And thanks, Capri. It's not hard for me to share the details most of the time these days. I like being able to teach others about this stuff, make those who've never contemplated the idea that the might not be able to have kids even if they want them realize that it happens - more often than they know. I could type for hours, pouring out information and stats and help and options/ideas/theories. It makes people uncomfortable though - no one wants to think that they might not be able to get pregnant. It's a societal defect, you know. But because I can go for hours, I try not to. If someone has a question or wants more details, I'm more than happy to share anything they want to know. If they want someone to commiserate with, here I am. Smile

kawaiikune's picture

Embodiment

I totally agree. I might not want to have my own kids someday, and there are other, perfectly good kids out there, just hoping that some loving family will come and adopt them (or if they're not old enough to think about that yet, they will someday if no one adopts them). I also really like kids (as a subset of really liking people), but I'm not crazy about infants (the whole pooping/crying/puking thing....idk how I feel about that). Everyone seems to think I'm crazy...but labor and pregnancy don't seem like that much fun to me...and I think I would love the kid just the same no matter whose vagina it came out of.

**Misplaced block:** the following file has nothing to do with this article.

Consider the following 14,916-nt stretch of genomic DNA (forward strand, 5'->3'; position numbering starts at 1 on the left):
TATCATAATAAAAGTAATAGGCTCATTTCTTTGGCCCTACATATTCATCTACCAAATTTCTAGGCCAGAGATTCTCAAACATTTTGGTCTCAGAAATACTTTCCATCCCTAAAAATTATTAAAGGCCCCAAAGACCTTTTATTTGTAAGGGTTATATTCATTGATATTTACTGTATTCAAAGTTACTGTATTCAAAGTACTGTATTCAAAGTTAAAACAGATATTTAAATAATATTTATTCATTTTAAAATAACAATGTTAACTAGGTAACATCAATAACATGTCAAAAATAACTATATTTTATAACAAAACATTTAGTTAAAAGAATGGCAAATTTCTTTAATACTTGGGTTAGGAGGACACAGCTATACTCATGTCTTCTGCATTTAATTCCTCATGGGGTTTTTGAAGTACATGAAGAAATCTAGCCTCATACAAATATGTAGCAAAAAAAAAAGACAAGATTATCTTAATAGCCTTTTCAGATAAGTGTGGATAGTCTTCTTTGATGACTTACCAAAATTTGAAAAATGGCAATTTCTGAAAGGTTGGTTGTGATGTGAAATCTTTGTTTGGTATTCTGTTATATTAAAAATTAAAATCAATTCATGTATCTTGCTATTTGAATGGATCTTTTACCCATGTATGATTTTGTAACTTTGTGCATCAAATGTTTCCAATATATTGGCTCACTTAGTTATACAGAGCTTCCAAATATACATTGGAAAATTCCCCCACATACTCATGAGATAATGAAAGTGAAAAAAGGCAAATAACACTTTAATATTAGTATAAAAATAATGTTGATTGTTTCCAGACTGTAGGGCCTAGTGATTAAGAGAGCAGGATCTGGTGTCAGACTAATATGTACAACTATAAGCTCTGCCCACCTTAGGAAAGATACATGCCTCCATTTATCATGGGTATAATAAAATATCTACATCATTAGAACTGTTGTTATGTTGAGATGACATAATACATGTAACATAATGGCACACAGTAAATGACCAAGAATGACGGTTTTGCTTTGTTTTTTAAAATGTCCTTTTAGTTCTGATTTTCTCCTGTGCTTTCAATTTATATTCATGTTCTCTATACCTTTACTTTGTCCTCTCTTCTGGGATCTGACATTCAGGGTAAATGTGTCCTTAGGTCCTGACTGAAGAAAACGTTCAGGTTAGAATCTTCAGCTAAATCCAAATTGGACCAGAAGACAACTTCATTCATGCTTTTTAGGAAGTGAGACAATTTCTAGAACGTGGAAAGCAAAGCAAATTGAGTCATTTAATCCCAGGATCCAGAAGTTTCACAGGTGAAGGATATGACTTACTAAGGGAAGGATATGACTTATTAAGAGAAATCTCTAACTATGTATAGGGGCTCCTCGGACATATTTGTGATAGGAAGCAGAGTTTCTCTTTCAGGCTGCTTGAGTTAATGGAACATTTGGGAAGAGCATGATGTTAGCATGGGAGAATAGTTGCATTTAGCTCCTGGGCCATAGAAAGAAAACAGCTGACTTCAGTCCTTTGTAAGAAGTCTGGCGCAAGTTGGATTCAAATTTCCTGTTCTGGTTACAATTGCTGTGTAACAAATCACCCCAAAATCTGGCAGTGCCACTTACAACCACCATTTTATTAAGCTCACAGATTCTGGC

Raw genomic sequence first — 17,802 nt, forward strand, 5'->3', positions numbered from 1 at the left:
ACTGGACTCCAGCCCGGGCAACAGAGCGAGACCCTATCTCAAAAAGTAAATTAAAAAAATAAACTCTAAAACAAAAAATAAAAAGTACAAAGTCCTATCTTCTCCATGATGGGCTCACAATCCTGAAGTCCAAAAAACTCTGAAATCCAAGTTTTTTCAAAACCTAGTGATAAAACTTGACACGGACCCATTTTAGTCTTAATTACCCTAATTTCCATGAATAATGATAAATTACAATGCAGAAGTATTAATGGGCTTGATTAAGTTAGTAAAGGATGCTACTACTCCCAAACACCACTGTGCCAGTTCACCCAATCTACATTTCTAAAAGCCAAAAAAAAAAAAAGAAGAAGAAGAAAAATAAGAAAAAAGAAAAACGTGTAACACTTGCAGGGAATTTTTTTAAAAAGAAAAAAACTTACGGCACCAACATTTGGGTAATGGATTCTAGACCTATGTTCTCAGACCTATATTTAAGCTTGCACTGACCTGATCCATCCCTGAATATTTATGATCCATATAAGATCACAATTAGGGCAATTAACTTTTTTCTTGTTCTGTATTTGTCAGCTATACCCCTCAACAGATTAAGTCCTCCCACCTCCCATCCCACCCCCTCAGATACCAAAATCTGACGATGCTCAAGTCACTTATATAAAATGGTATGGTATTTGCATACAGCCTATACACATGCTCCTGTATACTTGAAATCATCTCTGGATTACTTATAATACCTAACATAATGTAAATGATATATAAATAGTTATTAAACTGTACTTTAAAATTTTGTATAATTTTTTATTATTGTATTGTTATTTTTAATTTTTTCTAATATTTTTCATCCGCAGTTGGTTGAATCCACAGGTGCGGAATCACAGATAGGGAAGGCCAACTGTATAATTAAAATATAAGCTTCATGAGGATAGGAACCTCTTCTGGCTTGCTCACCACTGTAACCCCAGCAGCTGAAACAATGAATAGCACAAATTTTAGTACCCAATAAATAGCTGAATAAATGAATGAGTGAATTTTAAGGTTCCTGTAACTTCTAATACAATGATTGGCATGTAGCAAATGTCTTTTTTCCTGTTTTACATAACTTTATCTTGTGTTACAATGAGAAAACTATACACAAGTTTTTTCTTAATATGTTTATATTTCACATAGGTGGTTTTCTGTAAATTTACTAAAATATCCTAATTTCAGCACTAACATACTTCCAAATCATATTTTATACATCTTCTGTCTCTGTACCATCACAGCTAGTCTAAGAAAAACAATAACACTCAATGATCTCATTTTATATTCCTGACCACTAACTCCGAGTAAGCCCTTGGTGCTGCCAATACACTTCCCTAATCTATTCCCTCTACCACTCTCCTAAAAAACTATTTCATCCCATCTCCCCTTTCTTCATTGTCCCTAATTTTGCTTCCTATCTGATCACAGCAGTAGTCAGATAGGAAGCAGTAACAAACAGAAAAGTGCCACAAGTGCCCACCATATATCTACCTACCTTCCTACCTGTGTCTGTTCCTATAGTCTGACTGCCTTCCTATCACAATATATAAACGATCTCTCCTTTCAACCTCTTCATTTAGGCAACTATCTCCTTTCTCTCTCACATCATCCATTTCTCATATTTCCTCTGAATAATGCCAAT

Maybe I'll get a little older and I'll catch the baby bug and really really want to be pregnant for some reason, but right now I think adopting would be really cool. I had no idea it was so expensive, though.

Good luck with your situation. I hope you find some solution that works well for you.

V's picture

Embodiment

And I'll try to sensitive about this--no hurt nor harm intended, but it's an area I'm honestly not too familiar with.

Did you leave your child any way to contact you if they wished? If not, did you feel it would be unfair to the birth parents? Did you give your birth parents your contact info as an option? Are there options where you could leave a letter for your child at age XX, etc? I say this because some adopted children have trouble dealing with such a large unknown. I know some who have tried to research their birth parents but found the records sealed...I'm not sure if this is the default, something the birth parent can request, or just what it might indicate.